In a land long ago I was in a meeting. I broke into song. There was a time when I was always singing.
Then I juggled three marker pens. Until they quickly went flying across the room.
My enthusiasm for the subject matter kept a beaming smile on my face throughout.
After, I was taken aside privately by a “boss”.
“We don’t do that here,” he said sternly, “we keep it professional”.
I was stunned. My time working with them ceased. Almost on the spot.
Too often ‘professional’ is a euphemism for ‘unadventurous’, ‘lifeless’ or ‘an excuse for being less than brilliant’.
This supposed leader exposed himself as being devoid of vision, bereft of talent and living proof of the Peter Principle.
I never work anywhere with such a cultural mismatch evident.
Who’d produce any decent output in such a soul-sucking environment?
You’re not at work to be a cookie-cutter automaton.
I’m not saying we should all be chucking paper aeroplanes around and auditioning to be the next stand-up panel show star. But colour always trumps monochromed greys. Always.
I was right then. And I’m still right now.
So it was with some delight I came across a Swedish-born reality tv star.
Although the initial portents were not so good.
Fredrik Eklund is promoted as the go-to Manhattan real estate agent of the super-rich and celebrities. His show Million Dollar Listing New York (MDLNY) is presently aired in 113 countries.
And he’s hawking a book of “wisdom” too; The Sell: The secrets of selling anything to anyone.
Alas, most utterings I noted among the PR surrounding release had hardly been unique; “the way you look and feel is 100 per cent related to how you’re going to perform”. As we learn of his tailored suit sleeve shortening to show off his 29-grand Rolex and his tri-weekly $275 haircut.
I came across The Times interviewing him in his natural habitat, touring a $25m apartment. He apparently likes to point out where a wine cellar or home cinema could go.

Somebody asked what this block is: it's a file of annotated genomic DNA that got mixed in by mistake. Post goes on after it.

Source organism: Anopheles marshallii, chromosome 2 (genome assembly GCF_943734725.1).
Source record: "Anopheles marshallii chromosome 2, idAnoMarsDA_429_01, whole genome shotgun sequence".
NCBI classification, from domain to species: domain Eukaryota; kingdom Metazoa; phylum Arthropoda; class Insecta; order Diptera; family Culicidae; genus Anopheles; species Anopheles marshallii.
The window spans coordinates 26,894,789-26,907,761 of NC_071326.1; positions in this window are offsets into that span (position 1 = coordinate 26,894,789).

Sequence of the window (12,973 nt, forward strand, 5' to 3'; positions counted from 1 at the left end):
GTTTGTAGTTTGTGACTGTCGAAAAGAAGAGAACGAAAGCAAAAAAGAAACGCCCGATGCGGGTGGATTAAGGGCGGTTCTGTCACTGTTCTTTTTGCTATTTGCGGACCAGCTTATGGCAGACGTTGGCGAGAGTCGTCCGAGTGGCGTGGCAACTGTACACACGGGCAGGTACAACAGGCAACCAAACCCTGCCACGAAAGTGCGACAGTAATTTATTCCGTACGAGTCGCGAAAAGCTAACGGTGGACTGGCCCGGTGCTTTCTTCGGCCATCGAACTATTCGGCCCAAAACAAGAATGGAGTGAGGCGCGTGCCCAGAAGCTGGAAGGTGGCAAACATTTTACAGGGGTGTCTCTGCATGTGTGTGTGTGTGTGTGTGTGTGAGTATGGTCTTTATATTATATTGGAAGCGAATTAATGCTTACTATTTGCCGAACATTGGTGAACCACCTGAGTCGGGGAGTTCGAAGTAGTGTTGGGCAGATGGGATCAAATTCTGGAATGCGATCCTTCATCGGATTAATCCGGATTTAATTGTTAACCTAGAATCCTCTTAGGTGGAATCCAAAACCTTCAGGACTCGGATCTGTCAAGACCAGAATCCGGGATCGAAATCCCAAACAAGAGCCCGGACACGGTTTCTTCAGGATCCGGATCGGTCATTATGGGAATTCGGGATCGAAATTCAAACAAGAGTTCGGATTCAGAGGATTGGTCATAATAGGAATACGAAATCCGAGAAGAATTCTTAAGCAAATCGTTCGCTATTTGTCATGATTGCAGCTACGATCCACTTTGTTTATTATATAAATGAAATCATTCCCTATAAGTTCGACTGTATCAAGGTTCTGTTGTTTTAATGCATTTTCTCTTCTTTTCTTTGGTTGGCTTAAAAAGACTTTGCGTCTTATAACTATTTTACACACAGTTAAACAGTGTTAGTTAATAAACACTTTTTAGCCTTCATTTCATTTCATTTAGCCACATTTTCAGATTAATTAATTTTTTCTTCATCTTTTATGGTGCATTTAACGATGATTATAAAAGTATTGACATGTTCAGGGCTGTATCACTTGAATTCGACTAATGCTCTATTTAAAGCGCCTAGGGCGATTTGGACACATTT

Knowing that “people don’t react well to the hard sell” is thankfully on better ground though. Foxtons take note.
“My job is to be friendly and to sell them on the neighbourhood so they can see themselves living in this building.
I’m creating a gap between them and the purchase.
Did you hear me say that I don’t know if I can even release some of these apartments?
People want what they can’t have.”
Interesting second line there. He continued;
“The most important thing is being authentic.
When I started out, I was watering down, trying to copy other agents.
People can smell nerves like a shark smells blood and the only way to conquer your insecurities is by being yourself.
Nobody in business wants to be around someone who isn’t happy in their own skin”
A rather grating connection with ‘authentic’ is hypocritical given the availability deception in his earlier words. Even if they do build on that solution selling essential; scarcity.
Yet don’t let that detract from the vital ability to ‘be yourself’. The journalist adds their own précis;
“you do not have to be loud or weird to be successful, but you do have to define what makes you special”
“there is no rule against having fun and being professional at the same time”
“when you enter a room, don’t tone it down, tone it up”
“in the past nastiness worked in business, but today it is all about being charismatic, interesting and magnetic”
Coaching salespeople – beginners or established alike – I urge them to be true to themselves. You absolutely sell yourself first. Never be afraid to drop in a dollop of your personality. (Note that does not give you carte blanche to tell racy jokes, mind).
Differentiating yourself from any other salesperson helps that sale.
As a footnote, my image up top is of the kind of tie that Mr Eklund sports. (He’s papped alongside Jennifer Lopez wearing this particular one). He likes bold colour ones, apparently, and never with a black or grey suit. Now, I no longer ‘tie’ myself, but I have used their designs for presentation flavour with success.
If you’re crafting an internal sales meeting slide show, such background can also be used to promote super-salesperson aspiration in your team – by being a bit more like this guy, if raw cash is your thing, currently worth around $30m and counting.